What am I doing wrong? Why can’t I get featured on podcasts?
It’s a frustration for many speakers, authors and other thought leaders with a message. You have a story to tell, but you can’t find the right podcasts to share that story on.
Maybe you already understand that podcast interviews, much like other media appearances, can bring major value to your marketing and promotion efforts. It’s possible that you’ve heard stories like Craig Cody’s experience that led to a 600% return on investment (ROI) with new clients from around the country. (Read the Craig Cody case study here)
If you’re all ready to take on the world of podcast interview marketing, but you’re not funding any success in actually getting on podcasts, let’s explore some possible reasons, and solutions to help facilitate change.
Your shows are wrong.
Understanding your ideal audience is paramount in getting started. It’s great to get featured on podcasts – but getting on the right shows is even more powerful. Start at the beginning: Who do you want to reach and why?
Once you understand your buyer persona (search for buyer persona tools – there are many!), you’re ready to start looking for the shows they listen to regularly. For instance, if you want to reach sales professionals, they likely listen to podcasts like The Sales Evangelist or Accelerate! with Andy Paul.
Make a list of shows you think would be perfect for your story, then begin the pitching process.
Your pitch is wrong.
Pitching to podcasts can seem daunting. The key is understanding the value you bring to the show and the audience. It’s not an infomercial – it’s an opportunity to help listeners in some way. Inspiration, education or other connections are valuable to an audience.
Podcast hosts want quality content for their shows in order to build their audience. Showing them the value you bring to their audience (7 tips for… OR The one secret… OR How to…) will help get their attention.
PRO TIP: Cold pitches are not dead, but a warm introduction is always better. Get more tips here.
Not enough confidence in your story.
“I’m not comfortable talking about myself.” It’s a common problem. Rest assured: you are the subject matter expert in your field. An expert is “a person who has a comprehensive and authoritative knowledge of or skill in a particular area.” This means you need to know more than the average person. You’re one expert, not necessarily the only expert. If you know more about the subject than an average person, then you’re an expert.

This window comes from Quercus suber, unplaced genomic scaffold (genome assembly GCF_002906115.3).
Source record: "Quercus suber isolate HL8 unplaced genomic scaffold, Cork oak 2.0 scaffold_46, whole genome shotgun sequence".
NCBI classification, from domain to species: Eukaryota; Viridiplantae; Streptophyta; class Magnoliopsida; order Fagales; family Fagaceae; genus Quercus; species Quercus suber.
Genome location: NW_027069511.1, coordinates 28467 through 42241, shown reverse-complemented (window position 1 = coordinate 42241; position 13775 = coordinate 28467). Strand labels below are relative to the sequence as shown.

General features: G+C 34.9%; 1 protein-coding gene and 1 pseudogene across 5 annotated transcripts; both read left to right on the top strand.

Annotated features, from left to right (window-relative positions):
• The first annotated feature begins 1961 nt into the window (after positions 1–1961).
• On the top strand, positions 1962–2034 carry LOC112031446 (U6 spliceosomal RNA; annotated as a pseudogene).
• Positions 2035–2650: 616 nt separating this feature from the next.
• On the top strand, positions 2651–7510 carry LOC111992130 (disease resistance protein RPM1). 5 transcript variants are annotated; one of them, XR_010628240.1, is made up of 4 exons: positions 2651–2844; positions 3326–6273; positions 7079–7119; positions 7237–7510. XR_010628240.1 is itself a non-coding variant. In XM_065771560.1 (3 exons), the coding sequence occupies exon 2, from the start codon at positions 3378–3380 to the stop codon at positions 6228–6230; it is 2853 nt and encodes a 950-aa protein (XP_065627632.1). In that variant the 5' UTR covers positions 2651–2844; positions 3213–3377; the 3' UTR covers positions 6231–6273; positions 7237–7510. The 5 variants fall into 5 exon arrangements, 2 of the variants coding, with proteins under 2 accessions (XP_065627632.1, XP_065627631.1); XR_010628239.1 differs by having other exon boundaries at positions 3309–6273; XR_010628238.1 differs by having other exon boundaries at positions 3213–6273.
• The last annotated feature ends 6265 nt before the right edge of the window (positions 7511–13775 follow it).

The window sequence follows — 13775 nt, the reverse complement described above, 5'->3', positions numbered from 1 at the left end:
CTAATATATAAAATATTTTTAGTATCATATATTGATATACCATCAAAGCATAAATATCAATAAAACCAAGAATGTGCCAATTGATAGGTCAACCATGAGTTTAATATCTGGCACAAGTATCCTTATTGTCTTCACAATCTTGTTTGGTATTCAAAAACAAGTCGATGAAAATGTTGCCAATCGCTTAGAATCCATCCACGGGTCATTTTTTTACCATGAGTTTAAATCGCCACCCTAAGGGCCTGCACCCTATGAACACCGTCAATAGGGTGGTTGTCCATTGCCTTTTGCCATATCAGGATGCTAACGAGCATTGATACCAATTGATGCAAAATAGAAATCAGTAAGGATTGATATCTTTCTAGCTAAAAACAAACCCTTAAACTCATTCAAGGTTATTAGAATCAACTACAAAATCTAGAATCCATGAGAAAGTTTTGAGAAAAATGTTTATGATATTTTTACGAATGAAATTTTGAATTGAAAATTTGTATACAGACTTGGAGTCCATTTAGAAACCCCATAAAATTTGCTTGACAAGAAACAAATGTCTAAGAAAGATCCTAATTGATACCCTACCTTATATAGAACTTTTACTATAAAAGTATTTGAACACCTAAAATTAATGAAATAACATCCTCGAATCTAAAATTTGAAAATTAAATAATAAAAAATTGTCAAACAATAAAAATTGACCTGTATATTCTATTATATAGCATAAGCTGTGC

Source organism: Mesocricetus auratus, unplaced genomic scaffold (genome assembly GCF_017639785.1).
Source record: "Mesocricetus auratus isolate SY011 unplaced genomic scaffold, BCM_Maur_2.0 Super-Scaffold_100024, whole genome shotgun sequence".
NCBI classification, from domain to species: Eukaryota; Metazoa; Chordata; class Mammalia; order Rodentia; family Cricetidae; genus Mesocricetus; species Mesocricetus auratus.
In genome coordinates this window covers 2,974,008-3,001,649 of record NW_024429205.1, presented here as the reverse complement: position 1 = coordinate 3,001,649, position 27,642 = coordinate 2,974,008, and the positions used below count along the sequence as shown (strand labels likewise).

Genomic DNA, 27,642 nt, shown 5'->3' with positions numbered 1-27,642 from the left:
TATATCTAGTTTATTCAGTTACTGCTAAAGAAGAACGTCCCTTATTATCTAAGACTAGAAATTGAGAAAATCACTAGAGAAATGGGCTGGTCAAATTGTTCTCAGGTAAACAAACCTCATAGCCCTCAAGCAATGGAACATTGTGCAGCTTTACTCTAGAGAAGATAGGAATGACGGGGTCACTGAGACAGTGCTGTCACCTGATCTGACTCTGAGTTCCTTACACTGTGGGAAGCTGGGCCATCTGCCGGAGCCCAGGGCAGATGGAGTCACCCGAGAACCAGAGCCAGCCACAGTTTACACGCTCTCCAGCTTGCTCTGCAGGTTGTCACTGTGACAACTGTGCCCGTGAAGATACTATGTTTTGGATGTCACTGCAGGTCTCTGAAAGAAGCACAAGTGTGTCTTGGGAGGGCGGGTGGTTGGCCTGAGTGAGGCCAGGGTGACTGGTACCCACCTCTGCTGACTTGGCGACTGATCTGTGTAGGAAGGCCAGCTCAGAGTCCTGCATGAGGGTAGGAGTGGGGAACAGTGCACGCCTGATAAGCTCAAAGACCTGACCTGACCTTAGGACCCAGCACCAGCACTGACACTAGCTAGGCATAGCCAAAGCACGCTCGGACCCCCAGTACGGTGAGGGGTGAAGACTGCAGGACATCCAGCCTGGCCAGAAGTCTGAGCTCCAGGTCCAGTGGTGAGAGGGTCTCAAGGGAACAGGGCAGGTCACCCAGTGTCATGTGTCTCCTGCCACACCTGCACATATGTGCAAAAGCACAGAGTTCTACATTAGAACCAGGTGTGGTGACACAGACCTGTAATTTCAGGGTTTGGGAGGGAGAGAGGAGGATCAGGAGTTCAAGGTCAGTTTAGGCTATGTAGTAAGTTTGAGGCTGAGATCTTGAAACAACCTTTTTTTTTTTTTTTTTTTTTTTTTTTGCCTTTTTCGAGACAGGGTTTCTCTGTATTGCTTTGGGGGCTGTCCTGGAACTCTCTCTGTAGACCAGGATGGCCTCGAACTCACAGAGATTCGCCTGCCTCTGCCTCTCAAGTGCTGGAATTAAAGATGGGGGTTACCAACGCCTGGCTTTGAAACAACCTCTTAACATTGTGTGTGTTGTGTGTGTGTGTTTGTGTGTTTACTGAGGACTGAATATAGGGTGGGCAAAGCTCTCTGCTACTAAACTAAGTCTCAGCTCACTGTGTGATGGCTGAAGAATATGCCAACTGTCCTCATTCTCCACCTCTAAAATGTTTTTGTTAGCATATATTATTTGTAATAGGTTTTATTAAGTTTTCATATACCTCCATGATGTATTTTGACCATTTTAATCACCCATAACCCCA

Be confident in your expertise, and highlight your experience.
PRO TIP: Add a little personality to your pitch. Hosts want more than a talking head, they want a person. Many hosts like to know what else about you their audience might like to know.
Too much confidence.
Sometimes, we meet people in our lives who see themselves as a “legend in their own mind.” Confidence is great. Cockiness, not so much. We all need to be real about our level of notoriety. “Do you know who I am” doesn’t typically play well in most situations.
Remember, the Rolling Stones didn’t start at sold out arenas. They started on smaller stages – any stage was great. As you build your brand, be willing to go on shows that may not seem as big as you hope for. The biggest podcasts in the world may reach the largest audience, but those listeners may not engage with your story. A smaller podcast may have the more engaged, hungry base of listeners your story resonate with, and they’ll take action. Humility and realistic expectations will help you get featured on podcasts – and relevant ones at that.
Systems and processes.
Once you’ve made a pitch, checking in can help ensure you don’t get lost in the mix. Of course, you don’t want to pester the host or producer, but having a plan for follow ups is an important part of podcast interview marketing.
A follow up plan can be as simple as a spreadsheet with the shows listed and dates for following up, coupled with calendar notifications for reminders.
In addition, thank you notes and social media promotion of your episode will help ensure a solid reputation in the small world of podcasting – helping to broaden your reach for future shows.
It’s not easy to get featured on podcasts. But it’s worth it.
image source: frustrated